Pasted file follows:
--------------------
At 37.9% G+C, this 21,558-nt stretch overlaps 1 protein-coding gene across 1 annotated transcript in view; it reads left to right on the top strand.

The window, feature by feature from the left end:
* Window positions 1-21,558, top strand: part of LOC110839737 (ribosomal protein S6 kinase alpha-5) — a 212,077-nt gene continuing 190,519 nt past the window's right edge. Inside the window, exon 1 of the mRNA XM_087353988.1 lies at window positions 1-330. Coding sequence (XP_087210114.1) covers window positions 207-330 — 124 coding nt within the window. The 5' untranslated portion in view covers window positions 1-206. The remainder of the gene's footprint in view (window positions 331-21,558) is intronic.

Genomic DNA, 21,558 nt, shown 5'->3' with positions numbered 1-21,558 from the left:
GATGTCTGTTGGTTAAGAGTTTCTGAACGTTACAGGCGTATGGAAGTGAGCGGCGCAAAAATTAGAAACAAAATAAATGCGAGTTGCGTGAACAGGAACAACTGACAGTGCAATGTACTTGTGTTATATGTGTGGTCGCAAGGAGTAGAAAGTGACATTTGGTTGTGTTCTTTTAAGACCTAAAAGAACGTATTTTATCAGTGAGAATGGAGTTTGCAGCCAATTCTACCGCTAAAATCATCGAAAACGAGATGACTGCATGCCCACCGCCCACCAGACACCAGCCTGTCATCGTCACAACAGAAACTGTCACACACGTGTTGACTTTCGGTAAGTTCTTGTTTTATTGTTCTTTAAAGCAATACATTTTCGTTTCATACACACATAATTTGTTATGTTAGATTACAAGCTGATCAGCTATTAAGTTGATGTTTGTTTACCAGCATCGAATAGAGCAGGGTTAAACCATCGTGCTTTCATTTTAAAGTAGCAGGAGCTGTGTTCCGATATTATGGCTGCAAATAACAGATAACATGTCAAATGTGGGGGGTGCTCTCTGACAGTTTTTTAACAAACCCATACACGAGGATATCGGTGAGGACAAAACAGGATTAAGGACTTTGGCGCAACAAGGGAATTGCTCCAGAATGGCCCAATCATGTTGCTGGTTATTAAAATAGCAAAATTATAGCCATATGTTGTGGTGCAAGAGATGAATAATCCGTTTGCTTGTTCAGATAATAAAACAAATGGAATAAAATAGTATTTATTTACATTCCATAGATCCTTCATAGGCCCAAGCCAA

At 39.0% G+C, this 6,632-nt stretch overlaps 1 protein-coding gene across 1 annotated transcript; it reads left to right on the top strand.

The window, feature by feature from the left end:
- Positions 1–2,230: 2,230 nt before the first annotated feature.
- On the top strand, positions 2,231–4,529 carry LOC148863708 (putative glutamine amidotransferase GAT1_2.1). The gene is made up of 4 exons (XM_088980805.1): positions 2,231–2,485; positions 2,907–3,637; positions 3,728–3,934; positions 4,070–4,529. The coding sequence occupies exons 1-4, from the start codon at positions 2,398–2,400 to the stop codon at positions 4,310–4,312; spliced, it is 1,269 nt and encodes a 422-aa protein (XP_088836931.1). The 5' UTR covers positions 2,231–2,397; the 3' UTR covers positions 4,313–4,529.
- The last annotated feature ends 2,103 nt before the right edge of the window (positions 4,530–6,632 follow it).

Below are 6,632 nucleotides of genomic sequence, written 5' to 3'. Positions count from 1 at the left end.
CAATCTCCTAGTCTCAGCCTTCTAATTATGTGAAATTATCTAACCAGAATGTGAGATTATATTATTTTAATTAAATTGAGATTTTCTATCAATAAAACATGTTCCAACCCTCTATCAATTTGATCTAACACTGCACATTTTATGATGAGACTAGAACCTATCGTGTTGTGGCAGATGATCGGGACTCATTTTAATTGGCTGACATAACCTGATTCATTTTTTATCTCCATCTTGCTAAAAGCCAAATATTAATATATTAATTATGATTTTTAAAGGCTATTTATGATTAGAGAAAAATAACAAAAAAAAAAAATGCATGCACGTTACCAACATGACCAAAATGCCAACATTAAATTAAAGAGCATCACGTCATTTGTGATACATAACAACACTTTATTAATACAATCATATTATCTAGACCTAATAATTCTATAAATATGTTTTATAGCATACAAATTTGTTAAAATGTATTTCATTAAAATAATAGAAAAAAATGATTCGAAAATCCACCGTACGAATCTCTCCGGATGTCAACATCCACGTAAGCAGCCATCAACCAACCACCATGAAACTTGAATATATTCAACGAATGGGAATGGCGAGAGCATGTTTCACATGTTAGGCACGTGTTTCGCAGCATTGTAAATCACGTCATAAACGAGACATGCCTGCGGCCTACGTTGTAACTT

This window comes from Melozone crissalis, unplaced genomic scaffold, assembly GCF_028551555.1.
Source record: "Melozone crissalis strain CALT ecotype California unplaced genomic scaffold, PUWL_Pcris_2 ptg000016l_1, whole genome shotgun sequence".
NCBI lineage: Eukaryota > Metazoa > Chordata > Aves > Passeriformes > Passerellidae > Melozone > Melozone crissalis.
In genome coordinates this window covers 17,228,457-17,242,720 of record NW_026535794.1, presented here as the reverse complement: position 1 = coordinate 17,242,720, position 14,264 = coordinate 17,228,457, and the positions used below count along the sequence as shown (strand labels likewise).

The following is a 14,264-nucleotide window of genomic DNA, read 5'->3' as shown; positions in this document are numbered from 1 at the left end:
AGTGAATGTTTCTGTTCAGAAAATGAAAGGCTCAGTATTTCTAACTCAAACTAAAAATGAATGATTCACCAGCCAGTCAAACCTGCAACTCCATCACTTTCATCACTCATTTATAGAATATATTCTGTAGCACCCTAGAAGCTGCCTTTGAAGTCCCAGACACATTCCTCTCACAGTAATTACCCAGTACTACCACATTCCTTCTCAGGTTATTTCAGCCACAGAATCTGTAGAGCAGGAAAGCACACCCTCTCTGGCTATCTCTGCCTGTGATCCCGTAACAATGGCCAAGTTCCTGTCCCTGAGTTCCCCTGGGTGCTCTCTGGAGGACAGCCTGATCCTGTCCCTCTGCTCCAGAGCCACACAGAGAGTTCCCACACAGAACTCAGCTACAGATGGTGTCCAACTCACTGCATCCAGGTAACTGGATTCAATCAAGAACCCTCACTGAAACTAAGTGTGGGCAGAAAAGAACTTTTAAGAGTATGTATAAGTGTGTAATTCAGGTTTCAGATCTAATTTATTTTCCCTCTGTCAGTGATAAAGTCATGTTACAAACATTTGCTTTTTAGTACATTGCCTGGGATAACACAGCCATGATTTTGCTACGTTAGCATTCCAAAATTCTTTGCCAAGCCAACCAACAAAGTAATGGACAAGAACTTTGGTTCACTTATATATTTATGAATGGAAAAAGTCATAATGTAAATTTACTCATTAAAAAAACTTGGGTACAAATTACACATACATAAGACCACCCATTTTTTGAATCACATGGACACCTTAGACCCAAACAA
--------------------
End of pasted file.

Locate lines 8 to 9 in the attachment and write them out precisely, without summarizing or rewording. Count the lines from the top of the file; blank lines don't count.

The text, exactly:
- Positions 1–2,230: 2,230 nt before the first annotated feature.
- On the top strand, positions 2,231–4,529 carry LOC148863708 (putative glutamine amidotransferase GAT1_2.1). The gene is made up of 4 exons (XM_088980805.1): positions 2,231–2,485; positions 2,907–3,637; positions 3,728–3,934; positions 4,070–4,529. The coding sequence occupies exons 1-4, from the start codon at positions 2,398–2,400 to the stop codon at positions 4,310–4,312; spliced, it is 1,269 nt and encodes a 422-aa protein (XP_088836931.1). The 5' UTR covers positions 2,231–2,397; the 3' UTR covers positions 4,313–4,529.